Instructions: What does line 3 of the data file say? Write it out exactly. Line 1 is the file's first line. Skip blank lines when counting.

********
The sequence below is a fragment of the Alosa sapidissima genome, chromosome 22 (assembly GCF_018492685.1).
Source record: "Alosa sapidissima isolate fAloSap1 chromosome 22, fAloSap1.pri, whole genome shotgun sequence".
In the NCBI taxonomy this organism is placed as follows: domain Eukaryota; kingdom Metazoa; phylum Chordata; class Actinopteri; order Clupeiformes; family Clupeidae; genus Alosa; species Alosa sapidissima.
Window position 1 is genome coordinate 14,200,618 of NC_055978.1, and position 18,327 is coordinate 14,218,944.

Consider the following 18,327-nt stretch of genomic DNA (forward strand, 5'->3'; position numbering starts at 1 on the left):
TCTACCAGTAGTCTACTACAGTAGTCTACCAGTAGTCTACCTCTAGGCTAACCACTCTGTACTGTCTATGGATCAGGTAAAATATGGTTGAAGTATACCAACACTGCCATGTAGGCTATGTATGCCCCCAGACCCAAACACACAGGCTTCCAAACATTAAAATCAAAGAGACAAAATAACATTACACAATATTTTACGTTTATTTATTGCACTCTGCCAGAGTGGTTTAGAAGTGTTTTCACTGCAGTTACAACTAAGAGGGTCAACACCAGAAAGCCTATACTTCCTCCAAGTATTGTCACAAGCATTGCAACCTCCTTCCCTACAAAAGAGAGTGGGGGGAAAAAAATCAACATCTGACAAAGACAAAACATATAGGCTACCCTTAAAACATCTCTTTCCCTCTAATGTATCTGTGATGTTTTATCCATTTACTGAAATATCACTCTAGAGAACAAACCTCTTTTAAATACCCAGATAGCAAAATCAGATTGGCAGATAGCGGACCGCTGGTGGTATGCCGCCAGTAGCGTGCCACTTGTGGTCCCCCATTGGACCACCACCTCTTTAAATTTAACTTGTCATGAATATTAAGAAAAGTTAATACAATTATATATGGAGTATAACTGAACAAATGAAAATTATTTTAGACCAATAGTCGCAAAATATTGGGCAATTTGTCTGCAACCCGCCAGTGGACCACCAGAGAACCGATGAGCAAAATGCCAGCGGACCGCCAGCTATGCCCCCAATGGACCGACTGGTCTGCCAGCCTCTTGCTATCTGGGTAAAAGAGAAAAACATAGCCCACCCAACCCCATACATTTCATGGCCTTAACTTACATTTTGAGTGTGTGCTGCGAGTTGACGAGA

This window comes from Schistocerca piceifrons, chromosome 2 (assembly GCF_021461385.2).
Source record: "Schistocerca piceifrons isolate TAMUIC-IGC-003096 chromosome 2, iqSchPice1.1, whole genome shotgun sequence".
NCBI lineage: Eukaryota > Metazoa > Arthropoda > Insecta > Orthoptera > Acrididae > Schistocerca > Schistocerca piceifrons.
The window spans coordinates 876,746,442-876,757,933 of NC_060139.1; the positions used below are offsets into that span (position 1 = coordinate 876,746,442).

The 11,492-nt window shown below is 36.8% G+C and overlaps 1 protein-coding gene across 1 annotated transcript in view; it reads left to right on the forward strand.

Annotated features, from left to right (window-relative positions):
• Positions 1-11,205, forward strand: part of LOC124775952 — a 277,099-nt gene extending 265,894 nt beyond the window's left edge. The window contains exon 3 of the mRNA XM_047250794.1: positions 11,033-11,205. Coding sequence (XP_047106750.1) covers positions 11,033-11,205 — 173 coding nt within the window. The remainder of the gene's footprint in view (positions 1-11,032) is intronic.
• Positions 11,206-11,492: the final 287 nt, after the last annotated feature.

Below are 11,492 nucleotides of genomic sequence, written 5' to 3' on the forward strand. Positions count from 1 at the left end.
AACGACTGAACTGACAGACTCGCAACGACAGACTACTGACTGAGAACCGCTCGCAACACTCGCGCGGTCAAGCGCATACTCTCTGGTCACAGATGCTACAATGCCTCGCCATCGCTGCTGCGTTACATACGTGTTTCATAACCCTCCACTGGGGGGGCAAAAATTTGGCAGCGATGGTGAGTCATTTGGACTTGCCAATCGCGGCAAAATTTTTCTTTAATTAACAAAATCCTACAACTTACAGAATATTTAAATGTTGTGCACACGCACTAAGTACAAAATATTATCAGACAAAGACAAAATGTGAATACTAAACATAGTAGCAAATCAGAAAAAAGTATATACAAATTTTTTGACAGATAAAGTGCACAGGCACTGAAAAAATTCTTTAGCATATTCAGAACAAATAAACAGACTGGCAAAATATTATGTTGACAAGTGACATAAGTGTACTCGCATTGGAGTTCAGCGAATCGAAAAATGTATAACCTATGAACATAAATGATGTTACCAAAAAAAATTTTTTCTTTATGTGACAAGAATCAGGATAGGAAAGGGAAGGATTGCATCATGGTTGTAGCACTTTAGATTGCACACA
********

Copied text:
In the NCBI taxonomy this organism is placed as follows: domain Eukaryota; kingdom Metazoa; phylum Chordata; class Actinopteri; order Clupeiformes; family Clupeidae; genus Alosa; species Alosa sapidissima.